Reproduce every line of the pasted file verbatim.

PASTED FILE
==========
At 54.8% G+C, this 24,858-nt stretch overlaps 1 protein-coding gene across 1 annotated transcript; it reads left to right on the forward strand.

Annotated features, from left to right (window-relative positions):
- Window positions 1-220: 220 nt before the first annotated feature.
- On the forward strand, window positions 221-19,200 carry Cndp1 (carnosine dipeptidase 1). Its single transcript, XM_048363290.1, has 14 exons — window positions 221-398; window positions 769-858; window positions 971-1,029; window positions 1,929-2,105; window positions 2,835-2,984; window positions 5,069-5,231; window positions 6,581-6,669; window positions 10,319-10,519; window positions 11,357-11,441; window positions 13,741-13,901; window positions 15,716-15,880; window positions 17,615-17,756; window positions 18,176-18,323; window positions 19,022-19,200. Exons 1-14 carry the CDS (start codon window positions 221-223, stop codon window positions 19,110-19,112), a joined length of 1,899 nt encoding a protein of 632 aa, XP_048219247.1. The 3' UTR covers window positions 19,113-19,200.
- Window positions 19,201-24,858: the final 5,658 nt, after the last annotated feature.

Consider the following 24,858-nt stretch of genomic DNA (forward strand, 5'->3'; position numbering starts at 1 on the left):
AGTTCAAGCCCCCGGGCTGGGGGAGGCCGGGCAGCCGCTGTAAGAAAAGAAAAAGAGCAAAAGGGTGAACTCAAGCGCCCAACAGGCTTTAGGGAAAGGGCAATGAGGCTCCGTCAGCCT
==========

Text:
At 54.8% G+C, this 24,858-nt stretch overlaps 1 protein-coding gene across 1 annotated transcript; it reads left to right on the forward strand.

Annotated features, from left to right (window-relative positions):
- Window positions 1-220: 220 nt before the first annotated feature.
- On the forward strand, window positions 221-19,200 carry Cndp1 (carnosine dipeptidase 1). Its single transcript, XM_048363290.1, has 14 exons — window positions 221-398; window positions 769-858; window positions 971-1,029; window positions 1,929-2,105; window positions 2,835-2,984; window positions 5,069-5,231; window positions 6,581-6,669; window positions 10,319-10,519; window positions 11,357-11,441; window positions 13,741-13,901; window positions 15,716-15,880; window positions 17,615-17,756; window positions 18,176-18,323; window positions 19,022-19,200. Exons 1-14 carry the CDS (start codon window positions 221-223, stop codon window positions 19,110-19,112), a joined length of 1,899 nt encoding a protein of 632 aa, XP_048219247.1. The 3' UTR covers window positions 19,113-19,200.
- Window positions 19,201-24,858: the final 5,658 nt, after the last annotated feature.

Consider the following 24,858-nt stretch of genomic DNA (forward strand, 5'->3'; position numbering starts at 1 on the left):
AGTTCAAGCCCCCGGGCTGGGGGAGGCCGGGCAGCCGCTGTAAGAAAAGAAAAAGAGCAAAAGGGTGAACTCAAGCGCCCAACAGGCTTTAGGGAAAGGGCAATGAGGCTCCGTCAGCCT